A number of large fashion brands are at risk of contributing to deforestation in the Amazon rainforest, based on their connections to tanneries and other companies involved in the production of leather and leather goods, according to a new report by Stand.earth, a supply chain research firm. More than 50 brands, including H&M, Zara, Adidas, Nike, New Balance, Teva and UGG, have multiple connections to an industry that props up Amazon deforestation, reports the Guardian.
São Paulo Governor João Doria won the primary election this weekend to become the PSDB candidate for president in Brazil's 2022 elections. Doria was formerly an ally of President Jair Bolsonaro, but became a vocal critic during the coronavirus pandemic. “Bolsonaro sold a dream and delivered a nightmare,” Doria said in his victory speech Saturday. (Bloomberg)
Doria told CNN that an alliance with former justice minister Sergio Moro, who has sought to portray himself as a third-way candidate, is possible.
The U.S. began deporting a record number of Nicaraguan migrants this year, reports Reuters, though people are fleeing the country to escape a crackdown against dissent by President Daniel Ortega, head of a government Washington has accused of civil rights abuses, corruption and holding sham elections.
The United States revoked its designation of Colombia's FARC as a foreign terrorist organization, today. Removing the terrorist designation will make it easier for the United States to support the implementation of the 2016 peace accord between Colombia and the then-guerrilla group, said U.S. Secretary of State Antony Blinken. (Reuters, see yesterday's briefs.)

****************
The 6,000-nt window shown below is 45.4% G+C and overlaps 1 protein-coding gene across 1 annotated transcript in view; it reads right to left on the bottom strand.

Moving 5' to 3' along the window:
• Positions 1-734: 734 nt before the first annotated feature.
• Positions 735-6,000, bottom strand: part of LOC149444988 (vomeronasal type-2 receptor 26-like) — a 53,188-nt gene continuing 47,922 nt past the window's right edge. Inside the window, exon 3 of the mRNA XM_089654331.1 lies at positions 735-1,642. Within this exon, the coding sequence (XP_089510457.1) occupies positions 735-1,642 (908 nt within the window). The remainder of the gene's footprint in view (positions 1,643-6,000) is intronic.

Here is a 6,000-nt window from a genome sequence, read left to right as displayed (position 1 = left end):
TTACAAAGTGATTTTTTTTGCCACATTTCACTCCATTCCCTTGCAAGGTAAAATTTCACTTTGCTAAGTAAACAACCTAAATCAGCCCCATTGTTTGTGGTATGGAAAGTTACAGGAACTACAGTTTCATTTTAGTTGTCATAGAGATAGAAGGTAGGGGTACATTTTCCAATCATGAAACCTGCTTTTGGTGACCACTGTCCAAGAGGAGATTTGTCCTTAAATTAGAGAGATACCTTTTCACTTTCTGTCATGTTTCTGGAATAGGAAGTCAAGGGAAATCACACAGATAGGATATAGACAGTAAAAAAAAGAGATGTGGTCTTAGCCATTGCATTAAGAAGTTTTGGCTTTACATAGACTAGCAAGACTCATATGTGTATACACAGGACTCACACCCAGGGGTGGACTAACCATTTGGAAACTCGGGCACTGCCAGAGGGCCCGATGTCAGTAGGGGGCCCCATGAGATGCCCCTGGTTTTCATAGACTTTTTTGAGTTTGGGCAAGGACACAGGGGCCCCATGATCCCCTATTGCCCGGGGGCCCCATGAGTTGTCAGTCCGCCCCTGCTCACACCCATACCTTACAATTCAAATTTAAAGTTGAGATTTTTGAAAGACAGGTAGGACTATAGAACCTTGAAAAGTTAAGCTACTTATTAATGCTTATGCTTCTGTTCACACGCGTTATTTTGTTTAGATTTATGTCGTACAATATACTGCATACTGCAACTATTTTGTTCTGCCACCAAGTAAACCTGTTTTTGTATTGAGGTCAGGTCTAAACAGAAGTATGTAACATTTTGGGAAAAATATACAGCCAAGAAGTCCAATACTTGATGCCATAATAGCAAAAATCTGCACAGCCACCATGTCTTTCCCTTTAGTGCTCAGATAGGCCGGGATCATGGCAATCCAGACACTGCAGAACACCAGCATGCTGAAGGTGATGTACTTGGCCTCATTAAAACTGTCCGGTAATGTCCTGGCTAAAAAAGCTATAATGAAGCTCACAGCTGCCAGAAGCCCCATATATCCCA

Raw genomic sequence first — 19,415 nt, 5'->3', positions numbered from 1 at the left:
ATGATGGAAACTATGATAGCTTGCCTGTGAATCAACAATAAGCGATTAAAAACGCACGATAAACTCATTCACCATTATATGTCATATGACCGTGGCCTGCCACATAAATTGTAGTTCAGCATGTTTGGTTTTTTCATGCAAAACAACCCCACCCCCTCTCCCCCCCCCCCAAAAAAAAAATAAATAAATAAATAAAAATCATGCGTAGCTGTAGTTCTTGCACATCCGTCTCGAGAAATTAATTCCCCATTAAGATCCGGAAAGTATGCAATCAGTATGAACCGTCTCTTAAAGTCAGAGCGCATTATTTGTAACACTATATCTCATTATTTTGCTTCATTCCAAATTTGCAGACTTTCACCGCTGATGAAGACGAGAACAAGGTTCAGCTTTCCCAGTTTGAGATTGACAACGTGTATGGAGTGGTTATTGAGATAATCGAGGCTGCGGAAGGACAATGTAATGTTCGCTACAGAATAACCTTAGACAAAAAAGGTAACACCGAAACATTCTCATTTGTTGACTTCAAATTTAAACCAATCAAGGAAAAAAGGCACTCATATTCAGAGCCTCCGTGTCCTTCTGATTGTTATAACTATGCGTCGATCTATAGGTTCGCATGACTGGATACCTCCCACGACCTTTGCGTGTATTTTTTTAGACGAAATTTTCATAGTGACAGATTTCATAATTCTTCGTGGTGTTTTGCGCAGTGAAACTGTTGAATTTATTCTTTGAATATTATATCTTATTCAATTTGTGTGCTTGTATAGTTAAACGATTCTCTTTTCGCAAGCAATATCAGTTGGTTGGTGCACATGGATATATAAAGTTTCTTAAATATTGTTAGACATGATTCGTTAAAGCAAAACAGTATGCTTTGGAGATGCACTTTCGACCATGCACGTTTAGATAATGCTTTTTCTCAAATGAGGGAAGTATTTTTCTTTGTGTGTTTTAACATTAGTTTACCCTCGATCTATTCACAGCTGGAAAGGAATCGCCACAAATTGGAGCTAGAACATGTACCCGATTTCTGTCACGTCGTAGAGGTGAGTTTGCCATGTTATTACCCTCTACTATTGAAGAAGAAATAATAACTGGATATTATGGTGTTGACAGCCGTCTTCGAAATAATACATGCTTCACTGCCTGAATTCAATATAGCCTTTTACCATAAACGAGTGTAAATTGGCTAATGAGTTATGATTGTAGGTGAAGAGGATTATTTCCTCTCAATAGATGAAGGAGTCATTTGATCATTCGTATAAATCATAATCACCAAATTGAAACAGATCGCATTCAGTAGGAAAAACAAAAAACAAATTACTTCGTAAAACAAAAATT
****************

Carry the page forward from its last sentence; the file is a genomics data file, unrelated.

U.S. officials say removing the former rebel group from the terrorist list five years after Colombia's historic peace accord allows it to focus on current terrorist groups, including FARC dissident groups that were designated terrorist organizations today. "“If a guerrilla group through an accord disarms and demobilizes and gets involved politically, that’s ultimately what you want to happen and what you want to encourage, and it sends a signal that these processes can produce an outcome that can lead toward peace," Juan S. González, the senior director for Western Hemisphere affairs at the National Security Council, told the Associated Press.
Chile's parliament is set to approve a long-awaited bill to legalize same-sex marriage today. (AFP)
The president of the U.N. Committee on Enforced Disappearances said there is an "almost total, structural" lack of punishment in Mexico for the crime of abducting and disappearing people. (Associated Press)
Mexican President Andrés Manuel López Obrador announced the deployment of the National Guard to Zacatecas last week. But the move will do little to stem worsening cartel violence in the state, according to the Latin America Risk Report.
Communities in Peru's Ayacucho region say they will resume protests against the mining sector if the Castillo administration breaches what they call a signed agreement to shutter mines, reports Reuters.
A team of experts has found a mummy estimated to be at least 800 years old in Peru, inside an underground structure found on the outskirts of Lima. (Reuters)